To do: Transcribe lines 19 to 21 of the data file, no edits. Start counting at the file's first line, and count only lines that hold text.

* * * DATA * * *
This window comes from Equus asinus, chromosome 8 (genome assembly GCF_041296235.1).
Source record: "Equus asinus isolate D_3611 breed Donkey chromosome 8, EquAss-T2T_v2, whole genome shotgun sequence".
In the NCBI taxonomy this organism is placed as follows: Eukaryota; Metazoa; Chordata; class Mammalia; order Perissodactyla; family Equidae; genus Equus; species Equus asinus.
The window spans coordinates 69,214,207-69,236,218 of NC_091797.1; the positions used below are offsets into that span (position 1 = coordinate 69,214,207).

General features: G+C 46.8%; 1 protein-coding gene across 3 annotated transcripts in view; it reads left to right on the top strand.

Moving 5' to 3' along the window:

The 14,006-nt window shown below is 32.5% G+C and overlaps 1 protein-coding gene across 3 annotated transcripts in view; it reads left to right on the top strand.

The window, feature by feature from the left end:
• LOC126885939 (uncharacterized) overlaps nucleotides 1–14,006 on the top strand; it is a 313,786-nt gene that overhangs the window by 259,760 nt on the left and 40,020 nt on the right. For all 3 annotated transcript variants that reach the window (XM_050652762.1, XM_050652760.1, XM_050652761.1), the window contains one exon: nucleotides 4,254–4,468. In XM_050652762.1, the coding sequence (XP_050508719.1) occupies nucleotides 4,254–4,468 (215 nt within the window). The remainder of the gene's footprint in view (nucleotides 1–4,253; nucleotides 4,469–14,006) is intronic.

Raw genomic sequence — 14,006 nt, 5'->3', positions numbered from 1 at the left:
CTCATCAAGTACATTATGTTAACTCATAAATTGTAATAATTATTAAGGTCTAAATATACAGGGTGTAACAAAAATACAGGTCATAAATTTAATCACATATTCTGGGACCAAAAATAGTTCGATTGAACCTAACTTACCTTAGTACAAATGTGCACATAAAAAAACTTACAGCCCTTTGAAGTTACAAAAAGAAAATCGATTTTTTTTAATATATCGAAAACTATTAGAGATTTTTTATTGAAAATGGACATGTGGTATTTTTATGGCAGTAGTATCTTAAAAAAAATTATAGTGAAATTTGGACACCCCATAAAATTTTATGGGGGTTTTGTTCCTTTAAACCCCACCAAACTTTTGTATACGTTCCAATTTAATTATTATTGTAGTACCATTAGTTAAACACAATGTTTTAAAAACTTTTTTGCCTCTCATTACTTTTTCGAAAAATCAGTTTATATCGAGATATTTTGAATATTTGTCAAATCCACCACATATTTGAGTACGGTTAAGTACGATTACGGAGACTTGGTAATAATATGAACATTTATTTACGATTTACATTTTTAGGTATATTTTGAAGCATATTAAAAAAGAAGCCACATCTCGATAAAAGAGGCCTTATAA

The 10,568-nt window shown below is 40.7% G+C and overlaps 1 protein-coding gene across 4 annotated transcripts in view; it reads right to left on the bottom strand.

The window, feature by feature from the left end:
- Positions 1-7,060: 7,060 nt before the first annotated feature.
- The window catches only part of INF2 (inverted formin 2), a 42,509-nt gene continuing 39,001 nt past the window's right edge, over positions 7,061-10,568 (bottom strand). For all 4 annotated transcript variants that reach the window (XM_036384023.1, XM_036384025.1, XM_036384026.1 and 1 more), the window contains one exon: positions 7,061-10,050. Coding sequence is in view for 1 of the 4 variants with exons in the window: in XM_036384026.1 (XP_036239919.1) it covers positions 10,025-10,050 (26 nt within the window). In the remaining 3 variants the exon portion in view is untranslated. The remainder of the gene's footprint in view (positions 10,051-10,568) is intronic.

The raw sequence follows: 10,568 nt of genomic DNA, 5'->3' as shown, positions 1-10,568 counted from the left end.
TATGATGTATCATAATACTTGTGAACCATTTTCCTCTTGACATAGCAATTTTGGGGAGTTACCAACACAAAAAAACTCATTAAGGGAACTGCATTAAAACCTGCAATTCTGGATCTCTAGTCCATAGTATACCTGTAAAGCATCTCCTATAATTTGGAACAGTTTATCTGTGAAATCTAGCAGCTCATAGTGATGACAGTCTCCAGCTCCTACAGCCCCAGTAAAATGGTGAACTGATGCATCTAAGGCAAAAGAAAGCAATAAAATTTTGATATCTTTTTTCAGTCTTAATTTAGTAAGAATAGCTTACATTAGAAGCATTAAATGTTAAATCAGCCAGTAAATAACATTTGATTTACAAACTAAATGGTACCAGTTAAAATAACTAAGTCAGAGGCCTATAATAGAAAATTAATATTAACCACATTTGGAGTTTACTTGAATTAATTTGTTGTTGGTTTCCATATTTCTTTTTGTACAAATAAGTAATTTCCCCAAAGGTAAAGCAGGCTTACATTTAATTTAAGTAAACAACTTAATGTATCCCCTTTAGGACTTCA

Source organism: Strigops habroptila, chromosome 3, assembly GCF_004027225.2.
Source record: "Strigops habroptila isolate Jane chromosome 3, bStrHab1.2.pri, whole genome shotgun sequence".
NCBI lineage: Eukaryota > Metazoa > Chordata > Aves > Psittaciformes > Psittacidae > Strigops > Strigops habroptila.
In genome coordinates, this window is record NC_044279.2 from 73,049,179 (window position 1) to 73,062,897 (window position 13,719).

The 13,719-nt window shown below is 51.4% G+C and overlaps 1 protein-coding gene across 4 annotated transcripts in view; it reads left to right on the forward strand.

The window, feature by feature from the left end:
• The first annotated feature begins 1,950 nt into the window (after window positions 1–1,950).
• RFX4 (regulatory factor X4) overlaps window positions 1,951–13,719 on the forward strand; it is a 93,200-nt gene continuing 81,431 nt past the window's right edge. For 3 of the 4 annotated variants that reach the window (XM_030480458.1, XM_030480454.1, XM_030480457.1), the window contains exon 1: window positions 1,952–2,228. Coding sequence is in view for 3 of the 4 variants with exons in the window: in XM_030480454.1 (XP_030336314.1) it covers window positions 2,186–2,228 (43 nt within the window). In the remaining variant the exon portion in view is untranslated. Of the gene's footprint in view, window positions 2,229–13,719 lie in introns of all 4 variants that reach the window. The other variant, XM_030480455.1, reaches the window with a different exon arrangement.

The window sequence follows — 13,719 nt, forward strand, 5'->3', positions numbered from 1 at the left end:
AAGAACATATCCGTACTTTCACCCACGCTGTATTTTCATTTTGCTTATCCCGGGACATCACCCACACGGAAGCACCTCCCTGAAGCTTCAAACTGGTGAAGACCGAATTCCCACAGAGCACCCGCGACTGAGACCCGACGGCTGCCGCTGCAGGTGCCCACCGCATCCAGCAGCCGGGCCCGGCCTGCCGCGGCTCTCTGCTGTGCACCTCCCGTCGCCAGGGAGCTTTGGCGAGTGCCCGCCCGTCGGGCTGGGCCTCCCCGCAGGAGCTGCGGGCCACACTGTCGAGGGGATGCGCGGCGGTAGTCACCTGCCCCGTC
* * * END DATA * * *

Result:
Source record: "Strigops habroptila isolate Jane chromosome 3, bStrHab1.2.pri, whole genome shotgun sequence".
NCBI lineage: Eukaryota > Metazoa > Chordata > Aves > Psittaciformes > Psittacidae > Strigops > Strigops habroptila.
In genome coordinates, this window is record NC_044279.2 from 73,049,179 (window position 1) to 73,062,897 (window position 13,719).